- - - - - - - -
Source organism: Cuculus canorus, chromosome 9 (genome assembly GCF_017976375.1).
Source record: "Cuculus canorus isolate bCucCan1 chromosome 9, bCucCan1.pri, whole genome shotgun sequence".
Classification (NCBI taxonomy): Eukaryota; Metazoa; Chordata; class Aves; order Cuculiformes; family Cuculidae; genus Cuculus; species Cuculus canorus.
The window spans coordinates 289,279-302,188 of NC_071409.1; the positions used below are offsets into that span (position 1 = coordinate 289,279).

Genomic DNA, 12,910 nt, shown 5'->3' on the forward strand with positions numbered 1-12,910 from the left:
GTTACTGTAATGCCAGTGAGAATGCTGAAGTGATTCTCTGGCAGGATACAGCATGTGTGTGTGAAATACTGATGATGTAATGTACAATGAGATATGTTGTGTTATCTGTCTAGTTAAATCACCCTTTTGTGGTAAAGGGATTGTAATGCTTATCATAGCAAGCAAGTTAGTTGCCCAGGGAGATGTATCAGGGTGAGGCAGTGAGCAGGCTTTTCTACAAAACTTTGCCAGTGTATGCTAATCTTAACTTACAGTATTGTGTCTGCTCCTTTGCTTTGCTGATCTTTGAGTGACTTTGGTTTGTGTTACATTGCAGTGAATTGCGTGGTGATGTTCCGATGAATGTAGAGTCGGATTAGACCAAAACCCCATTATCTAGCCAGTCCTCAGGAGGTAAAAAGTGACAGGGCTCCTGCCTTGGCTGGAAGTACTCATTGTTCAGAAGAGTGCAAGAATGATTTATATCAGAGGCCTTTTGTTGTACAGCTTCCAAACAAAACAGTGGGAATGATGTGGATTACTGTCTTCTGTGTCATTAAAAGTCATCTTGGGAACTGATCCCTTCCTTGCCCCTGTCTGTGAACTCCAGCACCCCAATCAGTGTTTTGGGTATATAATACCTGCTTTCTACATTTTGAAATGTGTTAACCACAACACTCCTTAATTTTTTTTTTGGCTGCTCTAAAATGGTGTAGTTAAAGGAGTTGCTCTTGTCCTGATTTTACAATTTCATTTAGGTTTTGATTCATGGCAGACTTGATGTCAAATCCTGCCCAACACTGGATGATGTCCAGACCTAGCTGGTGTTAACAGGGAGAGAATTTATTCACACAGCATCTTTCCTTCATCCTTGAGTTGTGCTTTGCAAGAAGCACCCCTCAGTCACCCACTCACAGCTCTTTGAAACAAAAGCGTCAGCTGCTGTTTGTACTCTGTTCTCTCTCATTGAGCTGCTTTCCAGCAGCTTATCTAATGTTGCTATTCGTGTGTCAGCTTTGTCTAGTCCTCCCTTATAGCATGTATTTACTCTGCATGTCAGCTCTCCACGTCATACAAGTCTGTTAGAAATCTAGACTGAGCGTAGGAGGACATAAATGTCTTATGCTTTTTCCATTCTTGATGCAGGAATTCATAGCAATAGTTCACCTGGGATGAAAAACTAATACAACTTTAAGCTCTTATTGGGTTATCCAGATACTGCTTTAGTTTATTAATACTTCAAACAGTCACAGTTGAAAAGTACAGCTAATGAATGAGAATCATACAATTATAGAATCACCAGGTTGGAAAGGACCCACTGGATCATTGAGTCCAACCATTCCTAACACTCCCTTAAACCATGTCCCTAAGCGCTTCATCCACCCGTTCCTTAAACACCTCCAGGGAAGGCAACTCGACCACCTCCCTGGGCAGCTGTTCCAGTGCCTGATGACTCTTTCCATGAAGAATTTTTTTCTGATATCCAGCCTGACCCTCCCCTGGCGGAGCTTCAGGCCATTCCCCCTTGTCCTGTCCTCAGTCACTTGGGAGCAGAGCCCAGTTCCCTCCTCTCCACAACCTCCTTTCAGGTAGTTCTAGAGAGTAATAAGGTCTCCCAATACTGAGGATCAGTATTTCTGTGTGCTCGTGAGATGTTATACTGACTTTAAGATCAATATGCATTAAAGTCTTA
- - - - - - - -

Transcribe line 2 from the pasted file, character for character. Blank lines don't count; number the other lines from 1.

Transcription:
Source record: "Cuculus canorus isolate bCucCan1 chromosome 9, bCucCan1.pri, whole genome shotgun sequence".